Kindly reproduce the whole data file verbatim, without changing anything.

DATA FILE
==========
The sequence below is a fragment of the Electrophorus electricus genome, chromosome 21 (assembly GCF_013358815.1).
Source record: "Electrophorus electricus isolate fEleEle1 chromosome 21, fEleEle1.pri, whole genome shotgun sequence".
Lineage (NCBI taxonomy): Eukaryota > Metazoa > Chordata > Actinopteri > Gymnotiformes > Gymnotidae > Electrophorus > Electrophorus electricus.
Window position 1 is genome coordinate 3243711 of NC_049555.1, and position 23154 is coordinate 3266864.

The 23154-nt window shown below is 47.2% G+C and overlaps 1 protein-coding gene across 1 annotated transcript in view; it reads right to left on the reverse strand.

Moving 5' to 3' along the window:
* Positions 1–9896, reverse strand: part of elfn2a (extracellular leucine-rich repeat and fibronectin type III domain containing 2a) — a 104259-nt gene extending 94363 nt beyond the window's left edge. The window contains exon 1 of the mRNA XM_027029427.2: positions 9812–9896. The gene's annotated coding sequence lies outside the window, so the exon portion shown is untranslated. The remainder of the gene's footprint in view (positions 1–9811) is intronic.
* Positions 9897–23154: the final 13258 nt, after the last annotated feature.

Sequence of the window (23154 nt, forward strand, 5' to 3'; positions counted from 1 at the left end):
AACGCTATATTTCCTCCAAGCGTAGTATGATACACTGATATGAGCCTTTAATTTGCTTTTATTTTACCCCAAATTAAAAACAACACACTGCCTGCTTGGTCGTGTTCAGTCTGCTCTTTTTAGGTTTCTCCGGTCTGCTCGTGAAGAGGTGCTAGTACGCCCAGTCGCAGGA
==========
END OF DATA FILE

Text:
The sequence below is a fragment of the Electrophorus electricus genome, chromosome 21 (assembly GCF_013358815.1).
Source record: "Electrophorus electricus isolate fEleEle1 chromosome 21, fEleEle1.pri, whole genome shotgun sequence".
Lineage (NCBI taxonomy): Eukaryota > Metazoa > Chordata > Actinopteri > Gymnotiformes > Gymnotidae > Electrophorus > Electrophorus electricus.
Window position 1 is genome coordinate 3243711 of NC_049555.1, and position 23154 is coordinate 3266864.

The 23154-nt window shown below is 47.2% G+C and overlaps 1 protein-coding gene across 1 annotated transcript in view; it reads right to left on the reverse strand.

Moving 5' to 3' along the window:
* Positions 1–9896, reverse strand: part of elfn2a (extracellular leucine-rich repeat and fibronectin type III domain containing 2a) — a 104259-nt gene extending 94363 nt beyond the window's left edge. The window contains exon 1 of the mRNA XM_027029427.2: positions 9812–9896. The gene's annotated coding sequence lies outside the window, so the exon portion shown is untranslated. The remainder of the gene's footprint in view (positions 1–9811) is intronic.
* Positions 9897–23154: the final 13258 nt, after the last annotated feature.

Sequence of the window (23154 nt, forward strand, 5' to 3'; positions counted from 1 at the left end):
AACGCTATATTTCCTCCAAGCGTAGTATGATACACTGATATGAGCCTTTAATTTGCTTTTATTTTACCCCAAATTAAAAACAACACACTGCCTGCTTGGTCGTGTTCAGTCTGCTCTTTTTAGGTTTCTCCGGTCTGCTCGTGAAGAGGTGCTAGTACGCCCAGTCGCAGGA